I will make a brief mention of the two female characters that appeared in the book. As much as Ben is obsessed over his dead wife Annie, I don’t quite consider her an active character in her book – even though there is one scene with her in it. The two I really do want to talk about is Willow and Nightshade – okay right there Nightshade is the best name for a fairy witch i’ve ever heard. But I digress.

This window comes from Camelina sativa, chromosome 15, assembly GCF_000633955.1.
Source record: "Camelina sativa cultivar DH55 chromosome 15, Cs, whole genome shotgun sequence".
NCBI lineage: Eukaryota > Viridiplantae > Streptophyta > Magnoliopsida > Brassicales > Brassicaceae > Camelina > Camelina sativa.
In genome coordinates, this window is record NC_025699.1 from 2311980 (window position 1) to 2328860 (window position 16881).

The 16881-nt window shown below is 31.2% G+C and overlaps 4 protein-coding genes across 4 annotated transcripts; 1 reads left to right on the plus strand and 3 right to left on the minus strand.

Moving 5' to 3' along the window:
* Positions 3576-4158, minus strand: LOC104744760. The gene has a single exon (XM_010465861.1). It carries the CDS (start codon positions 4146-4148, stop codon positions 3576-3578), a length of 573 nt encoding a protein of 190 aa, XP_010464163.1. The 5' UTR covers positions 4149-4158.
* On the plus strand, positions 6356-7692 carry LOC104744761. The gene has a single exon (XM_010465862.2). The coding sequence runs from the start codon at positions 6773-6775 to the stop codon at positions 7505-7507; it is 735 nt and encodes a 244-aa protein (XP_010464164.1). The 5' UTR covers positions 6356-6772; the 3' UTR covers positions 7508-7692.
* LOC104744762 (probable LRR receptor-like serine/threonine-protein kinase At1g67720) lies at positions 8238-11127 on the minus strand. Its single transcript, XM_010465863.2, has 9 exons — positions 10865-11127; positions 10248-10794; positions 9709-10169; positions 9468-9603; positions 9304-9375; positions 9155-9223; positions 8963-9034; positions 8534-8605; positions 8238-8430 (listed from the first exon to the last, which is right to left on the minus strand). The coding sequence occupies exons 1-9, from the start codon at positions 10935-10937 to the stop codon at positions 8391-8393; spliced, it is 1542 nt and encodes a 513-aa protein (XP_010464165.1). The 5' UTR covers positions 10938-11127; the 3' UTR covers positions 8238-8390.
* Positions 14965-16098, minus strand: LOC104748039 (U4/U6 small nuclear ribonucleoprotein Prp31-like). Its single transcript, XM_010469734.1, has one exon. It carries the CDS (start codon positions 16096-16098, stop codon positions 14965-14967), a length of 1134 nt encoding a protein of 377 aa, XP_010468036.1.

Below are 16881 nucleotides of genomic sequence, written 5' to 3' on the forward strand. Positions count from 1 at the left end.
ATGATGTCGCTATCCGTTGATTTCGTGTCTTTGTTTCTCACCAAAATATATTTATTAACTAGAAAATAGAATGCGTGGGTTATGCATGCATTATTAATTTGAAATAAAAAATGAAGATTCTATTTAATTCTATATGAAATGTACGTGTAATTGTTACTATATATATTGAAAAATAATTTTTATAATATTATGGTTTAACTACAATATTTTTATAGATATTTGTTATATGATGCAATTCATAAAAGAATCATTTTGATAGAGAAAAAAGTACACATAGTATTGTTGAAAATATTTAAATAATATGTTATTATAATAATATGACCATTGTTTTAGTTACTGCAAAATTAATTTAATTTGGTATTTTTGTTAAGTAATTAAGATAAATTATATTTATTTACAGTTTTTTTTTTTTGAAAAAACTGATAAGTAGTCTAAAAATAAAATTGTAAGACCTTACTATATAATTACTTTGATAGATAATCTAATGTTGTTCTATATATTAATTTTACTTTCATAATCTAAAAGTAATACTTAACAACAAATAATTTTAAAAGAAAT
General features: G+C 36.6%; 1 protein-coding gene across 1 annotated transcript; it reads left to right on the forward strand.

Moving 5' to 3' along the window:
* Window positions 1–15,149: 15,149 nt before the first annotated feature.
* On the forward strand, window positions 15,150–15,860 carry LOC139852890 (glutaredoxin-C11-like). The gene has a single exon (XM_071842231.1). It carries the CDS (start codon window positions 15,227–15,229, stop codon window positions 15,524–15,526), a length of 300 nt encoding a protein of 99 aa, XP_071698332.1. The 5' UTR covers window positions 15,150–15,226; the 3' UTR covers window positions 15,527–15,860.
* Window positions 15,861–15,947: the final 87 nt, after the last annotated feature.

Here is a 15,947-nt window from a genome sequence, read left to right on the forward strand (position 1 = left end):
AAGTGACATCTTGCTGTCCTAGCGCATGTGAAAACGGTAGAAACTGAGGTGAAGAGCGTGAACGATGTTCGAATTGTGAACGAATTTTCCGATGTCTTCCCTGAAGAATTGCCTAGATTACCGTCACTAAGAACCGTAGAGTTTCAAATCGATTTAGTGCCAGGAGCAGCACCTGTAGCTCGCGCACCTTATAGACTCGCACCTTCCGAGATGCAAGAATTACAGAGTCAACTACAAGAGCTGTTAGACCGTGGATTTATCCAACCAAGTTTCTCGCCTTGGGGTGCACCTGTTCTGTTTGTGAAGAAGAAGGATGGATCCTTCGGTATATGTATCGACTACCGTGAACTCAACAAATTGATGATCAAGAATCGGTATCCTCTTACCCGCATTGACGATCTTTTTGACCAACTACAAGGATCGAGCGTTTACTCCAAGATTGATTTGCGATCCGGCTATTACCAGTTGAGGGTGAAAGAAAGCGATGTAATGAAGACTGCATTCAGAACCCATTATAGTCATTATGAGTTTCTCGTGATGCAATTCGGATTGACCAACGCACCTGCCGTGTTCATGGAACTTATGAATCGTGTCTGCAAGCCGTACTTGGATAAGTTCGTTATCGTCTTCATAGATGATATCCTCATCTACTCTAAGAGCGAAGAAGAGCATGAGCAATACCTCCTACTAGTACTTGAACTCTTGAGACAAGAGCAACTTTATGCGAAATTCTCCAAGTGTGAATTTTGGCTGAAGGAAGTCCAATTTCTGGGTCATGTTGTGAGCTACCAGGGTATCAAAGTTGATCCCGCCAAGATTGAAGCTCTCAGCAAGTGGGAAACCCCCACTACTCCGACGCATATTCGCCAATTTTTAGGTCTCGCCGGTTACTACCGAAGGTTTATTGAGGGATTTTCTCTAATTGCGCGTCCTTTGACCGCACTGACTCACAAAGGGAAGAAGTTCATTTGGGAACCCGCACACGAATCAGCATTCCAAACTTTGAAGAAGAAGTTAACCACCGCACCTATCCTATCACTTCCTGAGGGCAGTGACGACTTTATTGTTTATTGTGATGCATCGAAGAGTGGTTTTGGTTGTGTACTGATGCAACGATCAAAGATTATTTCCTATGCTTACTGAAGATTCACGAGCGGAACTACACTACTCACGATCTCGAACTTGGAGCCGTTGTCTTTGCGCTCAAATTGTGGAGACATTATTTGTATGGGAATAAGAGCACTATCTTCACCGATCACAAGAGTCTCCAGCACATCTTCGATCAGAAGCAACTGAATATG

Willow is a sylph, part fairy, part tree and I think part human. We first encounter her my accident while she’s taking a bath in the lake, Ben and her lock eyes and suddenly she claims that they were fated to meet there and that she now belongs to him. A second passes, Ben blinks and she is gone. We do not meet up with her again until they enter the fairy city made by the River Mater, a fairy who chose to leave the mists and Fairy world to live in Landover with his people. Willow is his daughter. Upon discovering that tibit, Ben does everything he can to avoid Willow, but she is there and drags him out to a clearing amongst the pines where her mother will appear. Ben is taken in by her beauty, it is more like a lust than love and Ben struggles to keep himself in check. When Willow turns into a tree, Ben is startled, amazed and a bit disgusted at it at first. Willow asks Ben to allow her to travel with them, to ask her father to have her join their group. He refuses and after the transformation – he is even more dead set from having Willow join them. Yet, we learn later on, that Willow still follows Ben and his group, risking exile by her own father. I was surprised at Willow’s character and strength of her during the course of the book. We don’t get many scenes as she doesn’t appear until after halfway in. Yet, once she’s there, she has a presence about her. When everyone was captured by the Trolls, it was Willow who snuck in and rescued Ben and the others, solidifying her role in the group – even though Ben is still not wanting her with him, but now it’s mostly the idea of keeping her safe and out of trouble. But Willow still has this strength within her, and determination. She tells Ben over and over that she would never leave him and that he can not order her to leave. I have mix feelings about Willow and her devotion to Ben, but hope that her character has a larger role in the future books.